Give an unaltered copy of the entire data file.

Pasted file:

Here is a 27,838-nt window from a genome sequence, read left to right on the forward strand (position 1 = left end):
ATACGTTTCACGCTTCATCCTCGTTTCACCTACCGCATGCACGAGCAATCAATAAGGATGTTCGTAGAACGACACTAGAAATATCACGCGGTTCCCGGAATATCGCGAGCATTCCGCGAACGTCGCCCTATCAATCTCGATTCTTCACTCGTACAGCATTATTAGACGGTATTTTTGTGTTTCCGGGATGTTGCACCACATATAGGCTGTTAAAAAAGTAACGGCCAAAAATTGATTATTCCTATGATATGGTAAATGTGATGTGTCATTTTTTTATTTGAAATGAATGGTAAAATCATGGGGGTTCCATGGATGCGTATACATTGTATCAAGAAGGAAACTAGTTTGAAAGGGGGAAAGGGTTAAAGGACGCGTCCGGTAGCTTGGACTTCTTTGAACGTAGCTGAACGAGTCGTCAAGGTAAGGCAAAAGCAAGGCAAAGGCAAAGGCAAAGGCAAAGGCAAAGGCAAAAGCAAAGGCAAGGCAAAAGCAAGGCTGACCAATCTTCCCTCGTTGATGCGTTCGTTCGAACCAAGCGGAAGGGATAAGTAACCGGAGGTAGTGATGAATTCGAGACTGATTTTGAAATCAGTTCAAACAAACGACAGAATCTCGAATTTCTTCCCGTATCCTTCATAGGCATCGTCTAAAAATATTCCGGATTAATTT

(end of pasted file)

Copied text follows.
Here is a 27,838-nt window from a genome sequence, read left to right on the forward strand (position 1 = left end):
ATACGTTTCACGCTTCATCCTCGTTTCACCTACCGCATGCACGAGCAATCAATAAGGATGTTCGTAGAACGACACTAGAAATATCACGCGGTTCCCGGAATATCGCGAGCATTCCGCGAACGTCGCCCTATCAATCTCGATTCTTCACTCGTACAGCATTATTAGACGGTATTTTTGTGTTTCCGGGATGTTGCACCACATATAGGCTGTTAAAAAAGTAACGGCCAAAAATTGATTATTCCTATGATATGGTAAATGTGATGTGTCATTTTTTTATTTGAAATGAATGGTAAAATCATGGGGGTTCCATGGATGCGTATACATTGTATCAAGAAGGAAACTAGTTTGAAAGGGGGAAAGGGTTAAAGGACGCGTCCGGTAGCTTGGACTTCTTTGAACGTAGCTGAACGAGTCGTCAAGGTAAGGCAAAAGCAAGGCAAAGGCAAAGGCAAAGGCAAAGGCAAAGGCAAAAGCAAAGGCAAGGCAAAAGCAAGGCTGACCAATCTTCCCTCGTTGATGCGTTCGTTCGAACCAAGCGGAAGGGATAAGTAACCGGAGGTAGTGATGAATTCGAGACTGATTTTGAAATCAGTTCAAACAAACGACAGAATCTCGAATTTCTTCCCGTATCCTTCATAGGCATCGTCTAAAAATATTCCGGATTAATTT